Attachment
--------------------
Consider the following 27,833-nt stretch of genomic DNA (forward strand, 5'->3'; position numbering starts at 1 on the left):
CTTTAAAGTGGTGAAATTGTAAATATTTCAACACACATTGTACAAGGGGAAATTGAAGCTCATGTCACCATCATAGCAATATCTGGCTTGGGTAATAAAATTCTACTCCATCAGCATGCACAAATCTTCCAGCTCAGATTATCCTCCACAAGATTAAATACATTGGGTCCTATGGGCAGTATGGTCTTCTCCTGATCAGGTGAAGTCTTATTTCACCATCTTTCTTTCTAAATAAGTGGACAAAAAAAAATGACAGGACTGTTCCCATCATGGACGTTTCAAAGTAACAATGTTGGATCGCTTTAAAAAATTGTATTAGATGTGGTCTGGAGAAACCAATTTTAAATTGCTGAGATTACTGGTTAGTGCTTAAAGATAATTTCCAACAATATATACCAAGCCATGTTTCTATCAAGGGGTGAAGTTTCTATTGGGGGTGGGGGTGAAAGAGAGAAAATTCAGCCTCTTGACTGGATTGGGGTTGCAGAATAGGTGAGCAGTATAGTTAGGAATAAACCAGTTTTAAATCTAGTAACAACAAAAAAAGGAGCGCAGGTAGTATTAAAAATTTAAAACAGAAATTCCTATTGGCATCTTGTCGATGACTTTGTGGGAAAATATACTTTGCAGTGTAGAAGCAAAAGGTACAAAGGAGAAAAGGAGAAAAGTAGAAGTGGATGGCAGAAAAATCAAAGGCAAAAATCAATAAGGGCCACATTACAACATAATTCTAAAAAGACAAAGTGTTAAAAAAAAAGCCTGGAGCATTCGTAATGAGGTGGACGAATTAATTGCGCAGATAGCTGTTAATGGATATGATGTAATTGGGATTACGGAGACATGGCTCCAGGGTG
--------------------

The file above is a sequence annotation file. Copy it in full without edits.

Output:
Consider the following 27,833-nt stretch of genomic DNA (forward strand, 5'->3'; position numbering starts at 1 on the left):
CTTTAAAGTGGTGAAATTGTAAATATTTCAACACACATTGTACAAGGGGAAATTGAAGCTCATGTCACCATCATAGCAATATCTGGCTTGGGTAATAAAATTCTACTCCATCAGCATGCACAAATCTTCCAGCTCAGATTATCCTCCACAAGATTAAATACATTGGGTCCTATGGGCAGTATGGTCTTCTCCTGATCAGGTGAAGTCTTATTTCACCATCTTTCTTTCTAAATAAGTGGACAAAAAAAAATGACAGGACTGTTCCCATCATGGACGTTTCAAAGTAACAATGTTGGATCGCTTTAAAAAATTGTATTAGATGTGGTCTGGAGAAACCAATTTTAAATTGCTGAGATTACTGGTTAGTGCTTAAAGATAATTTCCAACAATATATACCAAGCCATGTTTCTATCAAGGGGTGAAGTTTCTATTGGGGGTGGGGGTGAAAGAGAGAAAATTCAGCCTCTTGACTGGATTGGGGTTGCAGAATAGGTGAGCAGTATAGTTAGGAATAAACCAGTTTTAAATCTAGTAACAACAAAAAAAGGAGCGCAGGTAGTATTAAAAATTTAAAACAGAAATTCCTATTGGCATCTTGTCGATGACTTTGTGGGAAAATATACTTTGCAGTGTAGAAGCAAAAGGTACAAAGGAGAAAAGGAGAAAAGTAGAAGTGGATGGCAGAAAAATCAAAGGCAAAAATCAATAAGGGCCACATTACAACATAATTCTAAAAAGACAAAGTGTTAAAAAAAAAGCCTGGAGCATTCGTAATGAGGTGGACGAATTAATTGCGCAGATAGCTGTTAATGGATATGATGTAATTGGGATTACGGAGACATGGCTCCAGGGTG